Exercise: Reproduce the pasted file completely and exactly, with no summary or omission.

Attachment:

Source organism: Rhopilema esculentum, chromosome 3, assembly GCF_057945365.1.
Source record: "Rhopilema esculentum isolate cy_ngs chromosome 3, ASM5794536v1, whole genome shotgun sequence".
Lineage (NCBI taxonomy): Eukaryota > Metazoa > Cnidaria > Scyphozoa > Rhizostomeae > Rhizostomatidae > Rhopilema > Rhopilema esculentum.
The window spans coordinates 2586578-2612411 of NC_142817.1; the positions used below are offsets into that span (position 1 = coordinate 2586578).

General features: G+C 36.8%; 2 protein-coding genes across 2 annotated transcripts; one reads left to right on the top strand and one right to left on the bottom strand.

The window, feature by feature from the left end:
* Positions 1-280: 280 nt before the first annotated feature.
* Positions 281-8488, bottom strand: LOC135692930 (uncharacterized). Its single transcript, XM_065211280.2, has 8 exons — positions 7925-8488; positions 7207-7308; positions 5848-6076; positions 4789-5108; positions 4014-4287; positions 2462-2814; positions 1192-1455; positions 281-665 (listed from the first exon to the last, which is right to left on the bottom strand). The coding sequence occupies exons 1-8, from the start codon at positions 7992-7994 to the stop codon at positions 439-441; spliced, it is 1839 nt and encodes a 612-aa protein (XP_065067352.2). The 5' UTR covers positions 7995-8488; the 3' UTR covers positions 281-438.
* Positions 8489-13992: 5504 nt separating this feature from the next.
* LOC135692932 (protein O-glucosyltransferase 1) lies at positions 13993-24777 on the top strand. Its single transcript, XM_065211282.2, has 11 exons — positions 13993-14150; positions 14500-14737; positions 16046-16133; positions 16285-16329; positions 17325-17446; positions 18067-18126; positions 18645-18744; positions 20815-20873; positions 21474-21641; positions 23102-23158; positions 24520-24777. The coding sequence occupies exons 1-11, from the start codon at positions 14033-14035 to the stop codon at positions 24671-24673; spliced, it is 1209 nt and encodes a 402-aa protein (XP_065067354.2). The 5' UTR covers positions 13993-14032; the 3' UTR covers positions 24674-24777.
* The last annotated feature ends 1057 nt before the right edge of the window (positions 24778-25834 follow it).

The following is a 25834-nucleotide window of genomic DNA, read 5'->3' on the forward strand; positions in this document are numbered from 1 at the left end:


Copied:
Source organism: Rhopilema esculentum, chromosome 3, assembly GCF_057945365.1.
Source record: "Rhopilema esculentum isolate cy_ngs chromosome 3, ASM5794536v1, whole genome shotgun sequence".
Lineage (NCBI taxonomy): Eukaryota > Metazoa > Cnidaria > Scyphozoa > Rhizostomeae > Rhizostomatidae > Rhopilema > Rhopilema esculentum.
The window spans coordinates 2586578-2612411 of NC_142817.1; the positions used below are offsets into that span (position 1 = coordinate 2586578).

General features: G+C 36.8%; 2 protein-coding genes across 2 annotated transcripts; one reads left to right on the top strand and one right to left on the bottom strand.

The window, feature by feature from the left end:
* Positions 1-280: 280 nt before the first annotated feature.
* Positions 281-8488, bottom strand: LOC135692930 (uncharacterized). Its single transcript, XM_065211280.2, has 8 exons — positions 7925-8488; positions 7207-7308; positions 5848-6076; positions 4789-5108; positions 4014-4287; positions 2462-2814; positions 1192-1455; positions 281-665 (listed from the first exon to the last, which is right to left on the bottom strand). The coding sequence occupies exons 1-8, from the start codon at positions 7992-7994 to the stop codon at positions 439-441; spliced, it is 1839 nt and encodes a 612-aa protein (XP_065067352.2). The 5' UTR covers positions 7995-8488; the 3' UTR covers positions 281-438.
* Positions 8489-13992: 5504 nt separating this feature from the next.
* LOC135692932 (protein O-glucosyltransferase 1) lies at positions 13993-24777 on the top strand. Its single transcript, XM_065211282.2, has 11 exons — positions 13993-14150; positions 14500-14737; positions 16046-16133; positions 16285-16329; positions 17325-17446; positions 18067-18126; positions 18645-18744; positions 20815-20873; positions 21474-21641; positions 23102-23158; positions 24520-24777. The coding sequence occupies exons 1-11, from the start codon at positions 14033-14035 to the stop codon at positions 24671-24673; spliced, it is 1209 nt and encodes a 402-aa protein (XP_065067354.2). The 5' UTR covers positions 13993-14032; the 3' UTR covers positions 24674-24777.
* The last annotated feature ends 1057 nt before the right edge of the window (positions 24778-25834 follow it).

The following is a 25834-nucleotide window of genomic DNA, read 5'->3' on the forward strand; positions in this document are numbered from 1 at the left end: